A trial and error process is an expected part of any new project. Even with all of the correct information in place, the perfect team constructed and all of the necessary tools geared up to go, it is still possible and common that not everything runs as it seems. When it comes to podcasting, roadblocks and challenges are inevitable, but how you handle them is a process unique to you. Podcasts are not an isolated case and have a learning curve just as much as any other medium of art.
Despite the added ease of the internet, advanced technology, and shared insights from seasoned podcasters, a beginner can expect to run into themselves more times than once. However, this process does not have to be a struggled one and in fact, can be leveraged to the creator’s advantage.
Overcoming challenges often results in better clarity and better content, and with a full understanding of what can be expected, one may even be able to save themselves time and resources along the way. We’ve compiled a list of 10 common challenges podcasters face, in hopes of equipping and thus, supporting your podcast’s continued success.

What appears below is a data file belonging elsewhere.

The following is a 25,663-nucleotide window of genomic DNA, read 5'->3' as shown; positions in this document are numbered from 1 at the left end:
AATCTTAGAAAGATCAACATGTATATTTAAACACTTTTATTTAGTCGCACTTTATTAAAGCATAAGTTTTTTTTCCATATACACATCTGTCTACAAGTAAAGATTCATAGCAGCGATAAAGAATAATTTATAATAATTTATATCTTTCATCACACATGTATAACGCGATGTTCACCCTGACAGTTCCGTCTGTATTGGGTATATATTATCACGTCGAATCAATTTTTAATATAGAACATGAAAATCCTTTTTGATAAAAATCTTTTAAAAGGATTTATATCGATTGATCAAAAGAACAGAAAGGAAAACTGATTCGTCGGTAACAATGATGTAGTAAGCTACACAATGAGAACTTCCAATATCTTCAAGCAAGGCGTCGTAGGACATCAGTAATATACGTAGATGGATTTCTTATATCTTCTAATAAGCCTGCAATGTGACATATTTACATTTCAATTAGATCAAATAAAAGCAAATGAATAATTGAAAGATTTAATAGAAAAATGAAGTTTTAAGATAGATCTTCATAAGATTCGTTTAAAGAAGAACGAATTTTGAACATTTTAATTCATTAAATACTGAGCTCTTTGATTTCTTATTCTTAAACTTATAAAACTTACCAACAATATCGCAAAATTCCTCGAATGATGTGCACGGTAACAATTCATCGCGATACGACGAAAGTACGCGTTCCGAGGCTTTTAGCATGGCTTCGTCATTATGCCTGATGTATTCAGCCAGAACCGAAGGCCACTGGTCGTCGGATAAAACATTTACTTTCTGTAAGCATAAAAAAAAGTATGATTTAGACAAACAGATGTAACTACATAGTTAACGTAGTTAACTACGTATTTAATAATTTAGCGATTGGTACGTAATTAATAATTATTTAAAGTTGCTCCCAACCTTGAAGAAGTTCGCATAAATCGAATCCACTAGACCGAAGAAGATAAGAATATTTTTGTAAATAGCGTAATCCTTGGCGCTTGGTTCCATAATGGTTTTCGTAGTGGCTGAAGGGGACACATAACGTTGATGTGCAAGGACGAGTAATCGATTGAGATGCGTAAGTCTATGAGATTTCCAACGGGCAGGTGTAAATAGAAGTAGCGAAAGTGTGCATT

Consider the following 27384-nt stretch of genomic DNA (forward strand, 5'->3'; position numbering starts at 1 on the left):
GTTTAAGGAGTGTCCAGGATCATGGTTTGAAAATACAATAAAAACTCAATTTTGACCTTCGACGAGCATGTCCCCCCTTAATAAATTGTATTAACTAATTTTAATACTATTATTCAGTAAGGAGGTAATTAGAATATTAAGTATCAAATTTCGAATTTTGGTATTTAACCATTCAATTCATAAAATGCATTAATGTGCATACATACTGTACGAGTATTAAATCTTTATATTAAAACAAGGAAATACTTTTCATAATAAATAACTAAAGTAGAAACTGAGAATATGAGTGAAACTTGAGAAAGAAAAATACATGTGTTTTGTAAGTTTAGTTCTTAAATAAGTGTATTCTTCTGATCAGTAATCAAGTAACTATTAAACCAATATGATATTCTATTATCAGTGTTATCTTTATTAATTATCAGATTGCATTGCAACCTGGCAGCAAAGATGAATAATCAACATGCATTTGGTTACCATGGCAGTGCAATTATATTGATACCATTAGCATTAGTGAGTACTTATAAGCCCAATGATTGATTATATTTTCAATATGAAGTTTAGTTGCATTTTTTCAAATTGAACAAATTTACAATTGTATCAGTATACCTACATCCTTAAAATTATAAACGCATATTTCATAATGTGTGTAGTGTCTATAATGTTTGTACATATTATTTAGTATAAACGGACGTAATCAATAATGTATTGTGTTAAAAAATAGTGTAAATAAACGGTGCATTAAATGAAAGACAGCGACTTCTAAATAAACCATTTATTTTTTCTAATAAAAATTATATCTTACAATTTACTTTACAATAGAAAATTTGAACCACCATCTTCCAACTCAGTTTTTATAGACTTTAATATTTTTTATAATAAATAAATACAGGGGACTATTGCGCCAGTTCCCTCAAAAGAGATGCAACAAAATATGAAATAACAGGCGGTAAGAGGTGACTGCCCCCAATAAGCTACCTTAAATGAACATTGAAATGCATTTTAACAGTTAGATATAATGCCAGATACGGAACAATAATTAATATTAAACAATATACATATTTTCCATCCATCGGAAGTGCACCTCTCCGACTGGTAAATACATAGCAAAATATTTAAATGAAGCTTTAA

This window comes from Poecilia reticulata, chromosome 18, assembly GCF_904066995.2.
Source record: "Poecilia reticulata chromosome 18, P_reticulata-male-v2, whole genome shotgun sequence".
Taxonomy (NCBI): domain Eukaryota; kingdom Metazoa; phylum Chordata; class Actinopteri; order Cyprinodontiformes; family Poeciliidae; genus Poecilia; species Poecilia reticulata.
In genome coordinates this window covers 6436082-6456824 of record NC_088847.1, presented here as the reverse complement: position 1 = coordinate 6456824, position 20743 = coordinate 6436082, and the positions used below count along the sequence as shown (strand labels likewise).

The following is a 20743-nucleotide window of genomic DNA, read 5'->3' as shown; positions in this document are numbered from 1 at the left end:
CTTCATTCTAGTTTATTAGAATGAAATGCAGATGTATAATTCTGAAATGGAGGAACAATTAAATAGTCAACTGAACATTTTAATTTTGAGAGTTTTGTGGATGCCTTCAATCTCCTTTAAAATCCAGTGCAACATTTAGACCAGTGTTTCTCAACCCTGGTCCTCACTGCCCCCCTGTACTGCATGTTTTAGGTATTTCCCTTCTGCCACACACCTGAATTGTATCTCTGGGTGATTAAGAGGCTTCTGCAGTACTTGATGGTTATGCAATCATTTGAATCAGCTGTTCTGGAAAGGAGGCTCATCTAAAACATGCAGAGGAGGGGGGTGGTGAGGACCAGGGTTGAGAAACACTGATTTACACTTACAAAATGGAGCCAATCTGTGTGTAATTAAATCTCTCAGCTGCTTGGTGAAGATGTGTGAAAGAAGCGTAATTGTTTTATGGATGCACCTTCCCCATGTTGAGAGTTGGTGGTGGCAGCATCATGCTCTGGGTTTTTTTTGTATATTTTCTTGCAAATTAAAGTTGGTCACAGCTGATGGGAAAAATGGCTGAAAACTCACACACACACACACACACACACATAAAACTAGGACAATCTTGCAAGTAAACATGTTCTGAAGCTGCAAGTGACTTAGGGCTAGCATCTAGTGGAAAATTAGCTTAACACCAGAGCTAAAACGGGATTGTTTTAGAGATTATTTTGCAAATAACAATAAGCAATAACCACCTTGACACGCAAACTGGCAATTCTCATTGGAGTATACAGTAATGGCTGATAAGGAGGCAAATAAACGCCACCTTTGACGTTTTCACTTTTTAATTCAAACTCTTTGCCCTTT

Anyone who has ever set out on a new venture knows that getting started can be the most challenging step. It takes clarity and determination, yes, but also a willingness to show up and be proactive even when it feels like nothing is working, or you just simply don’t want to. A large majority of creatives never see success through their artistic expression for this reason. It’s one thing to have a good idea of what you’re producing and act as the overseer of the project, it’s an entirely different thing to actually take action, be seen, and risk the possibility of failing. If you can overcome this common challenge of getting stuck before you’ve even started, you are one step closer to being a podcast success.